M'Clintock House Virtual Tour (Audio Described)

Women's Rights National Historical Park


Welcome to the M’Clintock House

The house is located at 14 East Williams Street in Waterloo, New York. Mary Ann M’Clintock, her husband Thomas, and their five children lived in this home from 1836-1856. This audio description utilizes the hours on a clock to provide directional information. 12 o’clock represents the area at the screen's top and center. Nine o’clock represents the middle of the left side.

At the far-left bottom corner of the yard at seven o’clock, there is a wayside double paneled wood exhibit providing background information on the home and the role Mary Ann and her family played in the Women’s Rights Movement.

The house has been described as humble. it is a two-story red brick house set back from the sidewalk. The house is a rectangular, boxy shape, typical of the federalist style. The house appears to be twice as long as it is wide. The side of the house runs from nine o’clock to twelve o’clock. The front of the house runs from twelve to three o’clock. The side of the house appears to have had some renovations. There is discoloration on the side of the home where overran addition to the original home had been added and later removed as part of the restoration process. . The only windows on this side of the house are in the back third. There are four windows near the rear of the home, two on the first floor and two on the second.

The house sits at twelve o'clock. The most striking part of the home is the front door. There is a narrow rectangular stone window head above the window transom. Two Greek columns frame the door, and on each side of the door there are narrow windowpanes.

There is a National Park Service sign at Three o’clock. The sign is shaped as an Arrowhead --the symbol of the National Park Service

At 6 o’clock a cement sidewalk goes from the street to the steps leading up to the front door. The home was owned by Richard Hunt, Mary Ann M’Clintock’s brother-in-law. The M’Clintock family rented the house from Hunt and operated a store and pharmacy on the street behind the house.

The entry hall is painted a light blue gray. The floor is red stained wood planks that is covered by a woven beige floor runner called a dugget. At 12 o’clock, there is a doorway where furniture from the adjoining room can be seen. To the right of the doorway is a grandfather clock. From one to two o’clock a dark wood side positioned in front of the staircase wall. The staircase is steep featuring more than twelve steps before transitions to the landing. The stairs start at five. The steps are white. The banister and spindles are a dark wood. At seven lock there is a doorway to another room and eight to 11 o’clock there is a long wood high back bench.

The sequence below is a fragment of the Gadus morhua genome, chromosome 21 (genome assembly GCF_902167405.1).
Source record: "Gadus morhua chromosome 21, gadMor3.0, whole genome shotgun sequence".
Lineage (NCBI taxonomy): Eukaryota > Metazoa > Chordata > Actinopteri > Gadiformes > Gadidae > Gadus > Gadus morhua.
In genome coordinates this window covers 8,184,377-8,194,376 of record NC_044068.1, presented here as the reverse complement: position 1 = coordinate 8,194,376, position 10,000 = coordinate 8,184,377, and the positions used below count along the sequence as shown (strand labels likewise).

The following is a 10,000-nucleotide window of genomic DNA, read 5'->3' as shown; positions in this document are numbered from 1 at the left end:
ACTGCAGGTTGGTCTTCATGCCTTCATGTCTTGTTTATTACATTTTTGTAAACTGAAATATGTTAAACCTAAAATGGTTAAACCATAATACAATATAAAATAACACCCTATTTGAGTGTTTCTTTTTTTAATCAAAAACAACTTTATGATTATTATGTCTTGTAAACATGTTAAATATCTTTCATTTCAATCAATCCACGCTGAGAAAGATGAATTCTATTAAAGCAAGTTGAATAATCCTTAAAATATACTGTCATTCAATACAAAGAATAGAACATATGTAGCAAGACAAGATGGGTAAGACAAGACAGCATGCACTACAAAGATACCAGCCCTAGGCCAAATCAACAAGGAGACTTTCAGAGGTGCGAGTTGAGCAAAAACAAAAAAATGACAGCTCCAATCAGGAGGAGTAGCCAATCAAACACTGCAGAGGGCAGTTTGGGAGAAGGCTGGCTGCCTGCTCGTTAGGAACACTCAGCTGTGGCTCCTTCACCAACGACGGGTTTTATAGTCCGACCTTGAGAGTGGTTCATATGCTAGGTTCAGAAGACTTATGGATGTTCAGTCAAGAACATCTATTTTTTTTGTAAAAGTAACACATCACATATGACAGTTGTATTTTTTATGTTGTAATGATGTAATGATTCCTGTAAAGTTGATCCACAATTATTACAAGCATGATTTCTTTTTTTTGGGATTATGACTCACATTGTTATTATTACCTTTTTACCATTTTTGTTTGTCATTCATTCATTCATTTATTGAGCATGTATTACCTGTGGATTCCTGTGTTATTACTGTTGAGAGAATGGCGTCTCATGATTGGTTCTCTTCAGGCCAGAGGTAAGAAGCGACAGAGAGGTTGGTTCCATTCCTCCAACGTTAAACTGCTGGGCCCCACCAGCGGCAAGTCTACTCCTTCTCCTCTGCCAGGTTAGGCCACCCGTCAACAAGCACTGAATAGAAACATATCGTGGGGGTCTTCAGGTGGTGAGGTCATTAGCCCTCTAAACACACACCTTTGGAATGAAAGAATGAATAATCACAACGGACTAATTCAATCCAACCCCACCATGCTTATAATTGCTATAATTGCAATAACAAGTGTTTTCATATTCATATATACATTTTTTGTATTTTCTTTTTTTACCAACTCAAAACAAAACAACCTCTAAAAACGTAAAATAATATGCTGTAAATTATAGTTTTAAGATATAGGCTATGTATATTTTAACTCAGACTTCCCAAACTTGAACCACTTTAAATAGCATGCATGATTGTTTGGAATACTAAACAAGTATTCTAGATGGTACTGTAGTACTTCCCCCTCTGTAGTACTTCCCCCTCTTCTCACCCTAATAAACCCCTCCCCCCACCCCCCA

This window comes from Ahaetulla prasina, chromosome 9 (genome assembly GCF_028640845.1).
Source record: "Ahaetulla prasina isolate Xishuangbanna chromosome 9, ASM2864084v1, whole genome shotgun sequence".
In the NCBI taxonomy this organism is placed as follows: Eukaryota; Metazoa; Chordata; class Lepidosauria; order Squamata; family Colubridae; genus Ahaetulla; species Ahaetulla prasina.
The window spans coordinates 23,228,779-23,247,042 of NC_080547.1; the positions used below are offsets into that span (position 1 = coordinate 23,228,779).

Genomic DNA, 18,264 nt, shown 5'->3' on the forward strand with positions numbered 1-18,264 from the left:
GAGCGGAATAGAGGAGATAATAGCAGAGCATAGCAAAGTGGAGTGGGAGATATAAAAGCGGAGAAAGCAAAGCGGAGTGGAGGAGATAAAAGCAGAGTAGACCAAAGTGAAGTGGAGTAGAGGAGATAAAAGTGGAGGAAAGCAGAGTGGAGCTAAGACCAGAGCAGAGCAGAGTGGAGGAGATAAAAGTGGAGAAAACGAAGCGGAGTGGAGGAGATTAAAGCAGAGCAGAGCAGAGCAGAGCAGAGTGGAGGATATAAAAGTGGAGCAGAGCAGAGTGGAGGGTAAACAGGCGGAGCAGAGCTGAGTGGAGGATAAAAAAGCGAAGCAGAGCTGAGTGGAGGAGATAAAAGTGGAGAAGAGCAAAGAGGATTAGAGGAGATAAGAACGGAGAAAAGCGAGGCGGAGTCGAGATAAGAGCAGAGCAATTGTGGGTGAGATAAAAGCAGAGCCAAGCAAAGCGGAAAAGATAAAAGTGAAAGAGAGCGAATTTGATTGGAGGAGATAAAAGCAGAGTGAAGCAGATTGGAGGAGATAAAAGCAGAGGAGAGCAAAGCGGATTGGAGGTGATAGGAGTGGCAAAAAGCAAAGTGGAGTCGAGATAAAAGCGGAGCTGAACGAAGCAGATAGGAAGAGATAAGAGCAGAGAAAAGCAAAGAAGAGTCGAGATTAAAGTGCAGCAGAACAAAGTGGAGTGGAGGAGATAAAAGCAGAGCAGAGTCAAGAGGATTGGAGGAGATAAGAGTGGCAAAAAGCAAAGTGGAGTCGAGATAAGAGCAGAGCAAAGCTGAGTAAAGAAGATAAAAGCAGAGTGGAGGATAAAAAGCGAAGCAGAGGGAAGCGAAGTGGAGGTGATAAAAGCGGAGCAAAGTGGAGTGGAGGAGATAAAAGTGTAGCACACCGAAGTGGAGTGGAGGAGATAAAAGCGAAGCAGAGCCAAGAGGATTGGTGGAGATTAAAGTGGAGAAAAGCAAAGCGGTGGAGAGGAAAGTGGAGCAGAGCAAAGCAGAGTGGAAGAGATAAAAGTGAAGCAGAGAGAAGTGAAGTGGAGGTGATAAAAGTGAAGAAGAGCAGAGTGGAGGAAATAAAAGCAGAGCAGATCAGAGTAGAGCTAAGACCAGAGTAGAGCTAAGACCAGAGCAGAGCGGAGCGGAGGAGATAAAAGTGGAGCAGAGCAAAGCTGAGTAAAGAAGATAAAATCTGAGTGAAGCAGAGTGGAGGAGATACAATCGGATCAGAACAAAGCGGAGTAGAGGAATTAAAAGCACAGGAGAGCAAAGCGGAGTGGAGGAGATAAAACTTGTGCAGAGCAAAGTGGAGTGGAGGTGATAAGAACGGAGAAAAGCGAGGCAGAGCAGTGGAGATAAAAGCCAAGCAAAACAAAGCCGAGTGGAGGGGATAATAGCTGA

The front parlor is a 16x16 square room. A large dark wood fireplace dominates the room along the wall at 12 o’clock. A gold frame mirror hangs above the fireplace, though it would have been unlikely that a quaker family would have had such an ostentatious decoration in their home. There are two candlesticks on the fireplace mantel. On the left side of the fireplace is a writing desk and chair. The desk is a reproduction of an item still in the M’Clintock family. On the right slide of the fireplace is a grandfather clock with captain chairs with red cushions on each side of it. In the center of the room in front of the fireplace is a reproduction of the table where the Declaration of Sentiments was written. The original table is on display at the Smithsonian. Itis a round, dark oak Pedestal table with four captain chairs that match the two housed by the grandfather clock. The floor is red wood planks that is covered by a canvas dugget with a red and white diamonds pattern. The border of the canvas floor-covering is lined with large tulips. Two White Stanchions with a white draping rope are positioned in front of the sideboard which runs from one to three o’clock directly opposite of the fireplace.

The sitting room is small measuring at 8 x11. Against the short wall, painted a soft gray, there is a high back paneled wooden bench often used in entryways. The back of the bench has four panels and three panels on the front of the bench running from the bottom of the bench to the seating area. There is a cloth cushion on top of the seat, and in the corner of the bench, there is a framed document.

The bench is the only piece of furniture in this room. There is a large wood-framed wayside information display that runs the length of the wall from one o’clock to five. The frame is painted a cream color.

The dining room runs 17 x15 and the most striking feature of this room is that there are five doors leading to other spaces.

Like the front parlor, the dining room has a significant fireplace that runs along the wall from 8 to 11 o’clock. A long dining room table fills the center of the room. There are no chairs around the table and no decorations or displays on the table. There are three pieces of furniture in the dining set, including a small sideboard located in between two of the doorways, a tall glass door hutch located against the short wall. It is also located between two doors. A long buffet on the wall opposite the fireplace runs from one to four o’clock.

The floor has a woven, neutral-color mat, called a dugget underneath the table, and another small woven dugget by one of the doors.


Audio Described video of the 3D tour of the M'Clintock House. Accompanies the Matterport 3D tour function.


5 minutes

Date Created


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